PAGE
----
If you've tried cycling around London, you'll understand why residents are celebrating Mayor Boris Johnson's intention to spend nearly 1 billion pounds on the city's bicycle routes. Double decker buses, cramped alleyways and teetering lorries have made for a 21st-century population explosion in spaces that Dickens described as crowded 150 years ago.
The plan's backbone is a 24-kilometre (or 15-mile, as the Poms would say) bicycle highway, which will enable Londoners to cycle from west to east, in a lane (mostly) separated from motorised vehicles. This "bike Crossrail" will be the longest cycle path of its kind to be found in any European city. The aim is to decrease pressure on roads and public transport, improve air quality and increase faith that two wheels can be better than four. In the words of the ever-eloquent Johnson, "I want to de-Lycrafy cycling ... [to] give people the confidence to get in the saddle."
Apart from the Crossrail, the vision includes a Central London Grid, which will create links in frenetic areas like the West End and the City; a series of 'Quietways', which are extended, signposted, suburban routes that guide cyclists along tranquil side streets; and a host of semi-segregated and fully segregated lanes. The Dutch commitment to the cultivation of a healthy cycling culture will be emulated through the development of what are being dubbed 'Little Hollands' in a minimum of one, and perhaps as many as three, boroughs. If these cyclist-friendly areas are a success, expansion throughout Outer London is likely.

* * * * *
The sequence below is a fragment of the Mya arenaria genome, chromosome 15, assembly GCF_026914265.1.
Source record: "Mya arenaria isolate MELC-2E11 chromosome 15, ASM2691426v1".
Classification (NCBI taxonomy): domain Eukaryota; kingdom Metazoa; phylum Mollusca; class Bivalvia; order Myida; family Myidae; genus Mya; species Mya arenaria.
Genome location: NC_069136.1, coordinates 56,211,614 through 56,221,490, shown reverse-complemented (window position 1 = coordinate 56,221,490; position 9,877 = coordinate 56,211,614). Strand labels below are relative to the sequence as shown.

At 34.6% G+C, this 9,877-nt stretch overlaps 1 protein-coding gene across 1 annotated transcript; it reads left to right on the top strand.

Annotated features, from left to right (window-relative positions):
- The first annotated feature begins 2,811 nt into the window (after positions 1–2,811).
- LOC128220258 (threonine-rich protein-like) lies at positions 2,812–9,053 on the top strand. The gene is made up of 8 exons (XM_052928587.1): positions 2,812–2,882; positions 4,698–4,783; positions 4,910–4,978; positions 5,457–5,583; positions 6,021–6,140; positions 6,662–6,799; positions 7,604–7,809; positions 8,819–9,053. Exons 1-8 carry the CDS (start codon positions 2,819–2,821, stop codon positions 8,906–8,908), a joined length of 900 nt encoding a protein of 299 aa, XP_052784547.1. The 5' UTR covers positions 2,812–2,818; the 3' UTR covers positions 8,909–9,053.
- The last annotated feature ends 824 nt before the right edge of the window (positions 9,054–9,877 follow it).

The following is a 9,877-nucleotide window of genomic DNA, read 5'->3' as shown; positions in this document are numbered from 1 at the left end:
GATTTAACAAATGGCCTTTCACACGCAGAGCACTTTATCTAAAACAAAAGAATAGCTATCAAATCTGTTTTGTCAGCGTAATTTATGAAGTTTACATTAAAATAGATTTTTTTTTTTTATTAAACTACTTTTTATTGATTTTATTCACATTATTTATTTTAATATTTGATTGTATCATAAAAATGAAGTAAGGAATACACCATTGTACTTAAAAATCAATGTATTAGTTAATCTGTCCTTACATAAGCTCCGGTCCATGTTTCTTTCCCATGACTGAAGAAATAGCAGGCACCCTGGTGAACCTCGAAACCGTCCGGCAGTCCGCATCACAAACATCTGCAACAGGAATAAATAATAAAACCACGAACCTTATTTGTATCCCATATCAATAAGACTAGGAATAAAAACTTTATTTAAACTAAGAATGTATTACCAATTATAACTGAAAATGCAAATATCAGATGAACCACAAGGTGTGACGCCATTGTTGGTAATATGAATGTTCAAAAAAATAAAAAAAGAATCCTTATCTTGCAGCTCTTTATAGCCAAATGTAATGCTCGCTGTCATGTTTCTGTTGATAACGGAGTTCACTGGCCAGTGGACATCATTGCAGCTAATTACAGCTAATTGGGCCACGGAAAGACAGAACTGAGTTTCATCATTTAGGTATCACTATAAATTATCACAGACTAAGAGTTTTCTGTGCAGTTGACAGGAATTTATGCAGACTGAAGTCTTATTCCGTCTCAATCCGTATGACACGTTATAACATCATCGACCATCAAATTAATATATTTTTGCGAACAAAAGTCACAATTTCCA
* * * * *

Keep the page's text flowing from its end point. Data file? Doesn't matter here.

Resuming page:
Furthermore, the Safer Intersection Review is about to receive a 500 percent increase in funding, from 19 million to 100 million, which means that some of London's most chaotic junctions — including Elephant and Castle, Blackfriars and Vauxhall — will be treated to improvements. Eight police will be employed to deal exclusively with accidents involving cyclists and heavy goods vehicles.
At an April 2012 hustings concerned with cycling and road safety, Johnson lost support from some members of the cycling community after describing "stereotypical cyclists" as those who "charge around in lycra", "jump lights" and consider themselves "morally superior". His new plan is likely to go a long way in healing the damage done.